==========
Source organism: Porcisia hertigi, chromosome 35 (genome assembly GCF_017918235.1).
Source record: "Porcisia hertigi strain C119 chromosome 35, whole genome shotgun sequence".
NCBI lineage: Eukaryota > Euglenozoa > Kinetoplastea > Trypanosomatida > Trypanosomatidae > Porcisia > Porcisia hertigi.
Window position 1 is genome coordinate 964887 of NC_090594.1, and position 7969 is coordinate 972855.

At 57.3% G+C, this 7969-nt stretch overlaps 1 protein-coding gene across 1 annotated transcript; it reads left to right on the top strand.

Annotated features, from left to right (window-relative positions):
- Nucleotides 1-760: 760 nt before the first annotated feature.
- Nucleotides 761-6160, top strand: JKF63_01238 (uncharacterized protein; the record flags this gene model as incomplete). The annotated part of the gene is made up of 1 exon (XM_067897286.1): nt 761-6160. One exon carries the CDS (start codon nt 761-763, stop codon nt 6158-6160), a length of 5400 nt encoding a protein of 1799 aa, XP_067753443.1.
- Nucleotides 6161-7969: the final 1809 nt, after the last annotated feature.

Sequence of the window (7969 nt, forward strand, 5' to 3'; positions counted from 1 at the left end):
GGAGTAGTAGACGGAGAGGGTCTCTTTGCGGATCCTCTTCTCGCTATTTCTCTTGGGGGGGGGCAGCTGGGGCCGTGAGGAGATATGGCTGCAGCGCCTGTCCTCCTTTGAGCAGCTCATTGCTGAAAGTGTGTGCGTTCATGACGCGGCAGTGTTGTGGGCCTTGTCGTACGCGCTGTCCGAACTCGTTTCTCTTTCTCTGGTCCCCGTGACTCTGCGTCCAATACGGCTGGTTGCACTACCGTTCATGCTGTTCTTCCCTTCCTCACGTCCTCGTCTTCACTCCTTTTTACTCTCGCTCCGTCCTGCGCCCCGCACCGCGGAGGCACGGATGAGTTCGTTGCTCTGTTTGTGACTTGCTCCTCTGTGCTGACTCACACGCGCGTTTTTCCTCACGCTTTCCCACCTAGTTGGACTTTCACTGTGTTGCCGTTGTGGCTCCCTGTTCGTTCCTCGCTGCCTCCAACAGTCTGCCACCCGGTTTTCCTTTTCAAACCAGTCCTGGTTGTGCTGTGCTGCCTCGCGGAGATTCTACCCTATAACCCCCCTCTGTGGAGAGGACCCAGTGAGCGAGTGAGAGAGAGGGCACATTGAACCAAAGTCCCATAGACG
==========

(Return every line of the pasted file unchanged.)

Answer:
Source organism: Porcisia hertigi, chromosome 35 (genome assembly GCF_017918235.1).
Source record: "Porcisia hertigi strain C119 chromosome 35, whole genome shotgun sequence".
NCBI lineage: Eukaryota > Euglenozoa > Kinetoplastea > Trypanosomatida > Trypanosomatidae > Porcisia > Porcisia hertigi.
Window position 1 is genome coordinate 964887 of NC_090594.1, and position 7969 is coordinate 972855.

At 57.3% G+C, this 7969-nt stretch overlaps 1 protein-coding gene across 1 annotated transcript; it reads left to right on the top strand.

Annotated features, from left to right (window-relative positions):
- Nucleotides 1-760: 760 nt before the first annotated feature.
- Nucleotides 761-6160, top strand: JKF63_01238 (uncharacterized protein; the record flags this gene model as incomplete). The annotated part of the gene is made up of 1 exon (XM_067897286.1): nt 761-6160. One exon carries the CDS (start codon nt 761-763, stop codon nt 6158-6160), a length of 5400 nt encoding a protein of 1799 aa, XP_067753443.1.
- Nucleotides 6161-7969: the final 1809 nt, after the last annotated feature.

Sequence of the window (7969 nt, forward strand, 5' to 3'; positions counted from 1 at the left end):
GGAGTAGTAGACGGAGAGGGTCTCTTTGCGGATCCTCTTCTCGCTATTTCTCTTGGGGGGGGGCAGCTGGGGCCGTGAGGAGATATGGCTGCAGCGCCTGTCCTCCTTTGAGCAGCTCATTGCTGAAAGTGTGTGCGTTCATGACGCGGCAGTGTTGTGGGCCTTGTCGTACGCGCTGTCCGAACTCGTTTCTCTTTCTCTGGTCCCCGTGACTCTGCGTCCAATACGGCTGGTTGCACTACCGTTCATGCTGTTCTTCCCTTCCTCACGTCCTCGTCTTCACTCCTTTTTACTCTCGCTCCGTCCTGCGCCCCGCACCGCGGAGGCACGGATGAGTTCGTTGCTCTGTTTGTGACTTGCTCCTCTGTGCTGACTCACACGCGCGTTTTTCCTCACGCTTTCCCACCTAGTTGGACTTTCACTGTGTTGCCGTTGTGGCTCCCTGTTCGTTCCTCGCTGCCTCCAACAGTCTGCCACCCGGTTTTCCTTTTCAAACCAGTCCTGGTTGTGCTGTGCTGCCTCGCGGAGATTCTACCCTATAACCCCCCTCTGTGGAGAGGACCCAGTGAGCGAGTGAGAGAGAGGGCACATTGAACCAAAGTCCCATAGACG